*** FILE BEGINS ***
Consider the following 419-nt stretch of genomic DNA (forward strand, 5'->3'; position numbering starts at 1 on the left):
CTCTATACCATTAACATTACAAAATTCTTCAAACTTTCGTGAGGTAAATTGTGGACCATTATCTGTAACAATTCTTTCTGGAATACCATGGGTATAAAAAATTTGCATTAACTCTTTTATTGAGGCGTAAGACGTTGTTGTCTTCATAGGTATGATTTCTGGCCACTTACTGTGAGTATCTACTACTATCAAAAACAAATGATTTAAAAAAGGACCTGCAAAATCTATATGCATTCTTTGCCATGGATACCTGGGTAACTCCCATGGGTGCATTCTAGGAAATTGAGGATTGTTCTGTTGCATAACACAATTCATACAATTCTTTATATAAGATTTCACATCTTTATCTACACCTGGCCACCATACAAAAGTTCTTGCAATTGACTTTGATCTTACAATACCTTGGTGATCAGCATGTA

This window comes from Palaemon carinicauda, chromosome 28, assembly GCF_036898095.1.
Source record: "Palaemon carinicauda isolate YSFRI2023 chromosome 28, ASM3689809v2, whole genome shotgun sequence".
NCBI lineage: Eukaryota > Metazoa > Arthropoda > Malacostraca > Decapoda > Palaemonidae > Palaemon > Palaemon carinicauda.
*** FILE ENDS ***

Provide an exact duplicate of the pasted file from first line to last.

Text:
Consider the following 419-nt stretch of genomic DNA (forward strand, 5'->3'; position numbering starts at 1 on the left):
CTCTATACCATTAACATTACAAAATTCTTCAAACTTTCGTGAGGTAAATTGTGGACCATTATCTGTAACAATTCTTTCTGGAATACCATGGGTATAAAAAATTTGCATTAACTCTTTTATTGAGGCGTAAGACGTTGTTGTCTTCATAGGTATGATTTCTGGCCACTTACTGTGAGTATCTACTACTATCAAAAACAAATGATTTAAAAAAGGACCTGCAAAATCTATATGCATTCTTTGCCATGGATACCTGGGTAACTCCCATGGGTGCATTCTAGGAAATTGAGGATTGTTCTGTTGCATAACACAATTCATACAATTCTTTATATAAGATTTCACATCTTTATCTACACCTGGCCACCATACAAAAGTTCTTGCAATTGACTTTGATCTTACAATACCTTGGTGATCAGCATGTA

This window comes from Palaemon carinicauda, chromosome 28, assembly GCF_036898095.1.
Source record: "Palaemon carinicauda isolate YSFRI2023 chromosome 28, ASM3689809v2, whole genome shotgun sequence".
NCBI lineage: Eukaryota > Metazoa > Arthropoda > Malacostraca > Decapoda > Palaemonidae > Palaemon > Palaemon carinicauda.